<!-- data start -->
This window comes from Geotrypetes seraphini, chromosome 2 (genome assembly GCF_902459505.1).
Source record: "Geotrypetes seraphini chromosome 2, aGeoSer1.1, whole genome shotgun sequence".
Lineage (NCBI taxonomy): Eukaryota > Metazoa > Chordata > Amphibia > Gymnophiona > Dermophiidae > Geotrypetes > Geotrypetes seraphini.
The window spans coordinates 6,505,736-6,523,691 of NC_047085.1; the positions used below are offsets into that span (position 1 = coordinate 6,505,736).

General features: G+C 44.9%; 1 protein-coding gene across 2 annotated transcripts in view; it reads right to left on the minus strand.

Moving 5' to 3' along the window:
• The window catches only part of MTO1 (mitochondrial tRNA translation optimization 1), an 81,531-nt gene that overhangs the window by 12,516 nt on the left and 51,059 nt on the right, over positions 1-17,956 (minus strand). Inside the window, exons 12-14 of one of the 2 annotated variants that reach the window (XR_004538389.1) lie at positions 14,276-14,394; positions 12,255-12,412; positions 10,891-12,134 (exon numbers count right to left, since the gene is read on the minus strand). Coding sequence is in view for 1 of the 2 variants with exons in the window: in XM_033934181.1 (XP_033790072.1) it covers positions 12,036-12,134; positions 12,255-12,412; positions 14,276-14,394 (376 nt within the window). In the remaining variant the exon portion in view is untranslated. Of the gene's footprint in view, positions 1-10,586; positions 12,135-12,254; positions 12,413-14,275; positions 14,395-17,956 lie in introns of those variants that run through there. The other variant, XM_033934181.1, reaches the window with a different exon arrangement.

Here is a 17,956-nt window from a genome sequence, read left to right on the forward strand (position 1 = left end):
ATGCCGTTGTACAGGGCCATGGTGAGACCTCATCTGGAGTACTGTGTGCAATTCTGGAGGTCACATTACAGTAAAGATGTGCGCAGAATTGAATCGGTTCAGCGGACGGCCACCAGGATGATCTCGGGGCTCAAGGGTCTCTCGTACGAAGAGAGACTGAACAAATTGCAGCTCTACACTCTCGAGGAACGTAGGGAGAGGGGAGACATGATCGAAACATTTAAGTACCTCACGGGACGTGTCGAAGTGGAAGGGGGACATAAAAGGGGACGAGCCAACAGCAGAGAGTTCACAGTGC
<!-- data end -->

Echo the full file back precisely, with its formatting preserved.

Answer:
This window comes from Geotrypetes seraphini, chromosome 2 (genome assembly GCF_902459505.1).
Source record: "Geotrypetes seraphini chromosome 2, aGeoSer1.1, whole genome shotgun sequence".
Lineage (NCBI taxonomy): Eukaryota > Metazoa > Chordata > Amphibia > Gymnophiona > Dermophiidae > Geotrypetes > Geotrypetes seraphini.
The window spans coordinates 6,505,736-6,523,691 of NC_047085.1; the positions used below are offsets into that span (position 1 = coordinate 6,505,736).

General features: G+C 44.9%; 1 protein-coding gene across 2 annotated transcripts in view; it reads right to left on the minus strand.

Moving 5' to 3' along the window:
• The window catches only part of MTO1 (mitochondrial tRNA translation optimization 1), an 81,531-nt gene that overhangs the window by 12,516 nt on the left and 51,059 nt on the right, over positions 1-17,956 (minus strand). Inside the window, exons 12-14 of one of the 2 annotated variants that reach the window (XR_004538389.1) lie at positions 14,276-14,394; positions 12,255-12,412; positions 10,891-12,134 (exon numbers count right to left, since the gene is read on the minus strand). Coding sequence is in view for 1 of the 2 variants with exons in the window: in XM_033934181.1 (XP_033790072.1) it covers positions 12,036-12,134; positions 12,255-12,412; positions 14,276-14,394 (376 nt within the window). In the remaining variant the exon portion in view is untranslated. Of the gene's footprint in view, positions 1-10,586; positions 12,135-12,254; positions 12,413-14,275; positions 14,395-17,956 lie in introns of those variants that run through there. The other variant, XM_033934181.1, reaches the window with a different exon arrangement.

Here is a 17,956-nt window from a genome sequence, read left to right on the forward strand (position 1 = left end):
ATGCCGTTGTACAGGGCCATGGTGAGACCTCATCTGGAGTACTGTGTGCAATTCTGGAGGTCACATTACAGTAAAGATGTGCGCAGAATTGAATCGGTTCAGCGGACGGCCACCAGGATGATCTCGGGGCTCAAGGGTCTCTCGTACGAAGAGAGACTGAACAAATTGCAGCTCTACACTCTCGAGGAACGTAGGGAGAGGGGAGACATGATCGAAACATTTAAGTACCTCACGGGACGTGTCGAAGTGGAAGGGGGACATAAAAGGGGACGAGCCAACAGCAGAGAGTTCACAGTGC